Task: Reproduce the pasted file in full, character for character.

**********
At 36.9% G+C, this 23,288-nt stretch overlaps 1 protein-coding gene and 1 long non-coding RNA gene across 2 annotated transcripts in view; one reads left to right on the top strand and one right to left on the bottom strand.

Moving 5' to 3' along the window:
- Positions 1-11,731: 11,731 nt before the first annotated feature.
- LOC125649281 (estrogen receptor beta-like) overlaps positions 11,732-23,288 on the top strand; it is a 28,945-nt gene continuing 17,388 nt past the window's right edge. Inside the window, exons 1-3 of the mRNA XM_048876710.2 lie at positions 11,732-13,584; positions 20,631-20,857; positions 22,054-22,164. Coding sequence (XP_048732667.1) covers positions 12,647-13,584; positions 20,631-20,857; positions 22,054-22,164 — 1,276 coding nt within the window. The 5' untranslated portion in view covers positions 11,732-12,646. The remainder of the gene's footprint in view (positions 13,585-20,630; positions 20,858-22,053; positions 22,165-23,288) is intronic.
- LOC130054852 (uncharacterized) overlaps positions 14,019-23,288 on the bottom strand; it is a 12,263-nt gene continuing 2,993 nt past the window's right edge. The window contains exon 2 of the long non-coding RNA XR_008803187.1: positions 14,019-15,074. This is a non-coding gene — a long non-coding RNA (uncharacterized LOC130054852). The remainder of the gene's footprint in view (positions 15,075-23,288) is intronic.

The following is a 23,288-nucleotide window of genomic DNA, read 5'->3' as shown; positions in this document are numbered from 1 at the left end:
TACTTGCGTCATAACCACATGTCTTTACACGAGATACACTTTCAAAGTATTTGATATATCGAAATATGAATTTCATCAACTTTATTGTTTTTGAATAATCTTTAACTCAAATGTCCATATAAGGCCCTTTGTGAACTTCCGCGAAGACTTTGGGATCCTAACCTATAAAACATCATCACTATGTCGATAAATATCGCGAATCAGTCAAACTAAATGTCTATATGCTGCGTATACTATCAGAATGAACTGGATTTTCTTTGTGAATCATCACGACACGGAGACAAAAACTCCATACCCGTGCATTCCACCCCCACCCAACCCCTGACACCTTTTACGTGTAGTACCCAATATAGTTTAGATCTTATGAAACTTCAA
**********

At 36.9% G+C, this 23,288-nt stretch overlaps 1 protein-coding gene and 1 long non-coding RNA gene across 2 annotated transcripts in view; one reads left to right on the top strand and one right to left on the bottom strand.

Moving 5' to 3' along the window:
- Positions 1-11,731: 11,731 nt before the first annotated feature.
- LOC125649281 (estrogen receptor beta-like) overlaps positions 11,732-23,288 on the top strand; it is a 28,945-nt gene continuing 17,388 nt past the window's right edge. Inside the window, exons 1-3 of the mRNA XM_048876710.2 lie at positions 11,732-13,584; positions 20,631-20,857; positions 22,054-22,164. Coding sequence (XP_048732667.1) covers positions 12,647-13,584; positions 20,631-20,857; positions 22,054-22,164 — 1,276 coding nt within the window. The 5' untranslated portion in view covers positions 11,732-12,646. The remainder of the gene's footprint in view (positions 13,585-20,630; positions 20,858-22,053; positions 22,165-23,288) is intronic.
- LOC130054852 (uncharacterized) overlaps positions 14,019-23,288 on the bottom strand; it is a 12,263-nt gene continuing 2,993 nt past the window's right edge. The window contains exon 2 of the long non-coding RNA XR_008803187.1: positions 14,019-15,074. This is a non-coding gene — a long non-coding RNA (uncharacterized LOC130054852). The remainder of the gene's footprint in view (positions 15,075-23,288) is intronic.

The following is a 23,288-nucleotide window of genomic DNA, read 5'->3' as shown; positions in this document are numbered from 1 at the left end:
TACTTGCGTCATAACCACATGTCTTTACACGAGATACACTTTCAAAGTATTTGATATATCGAAATATGAATTTCATCAACTTTATTGTTTTTGAATAATCTTTAACTCAAATGTCCATATAAGGCCCTTTGTGAACTTCCGCGAAGACTTTGGGATCCTAACCTATAAAACATCATCACTATGTCGATAAATATCGCGAATCAGTCAAACTAAATGTCTATATGCTGCGTATACTATCAGAATGAACTGGATTTTCTTTGTGAATCATCACGACACGGAGACAAAAACTCCATACCCGTGCATTCCACCCCCACCCAACCCCTGACACCTTTTACGTGTAGTACCCAATATAGTTTAGATCTTATGAAACTTCAA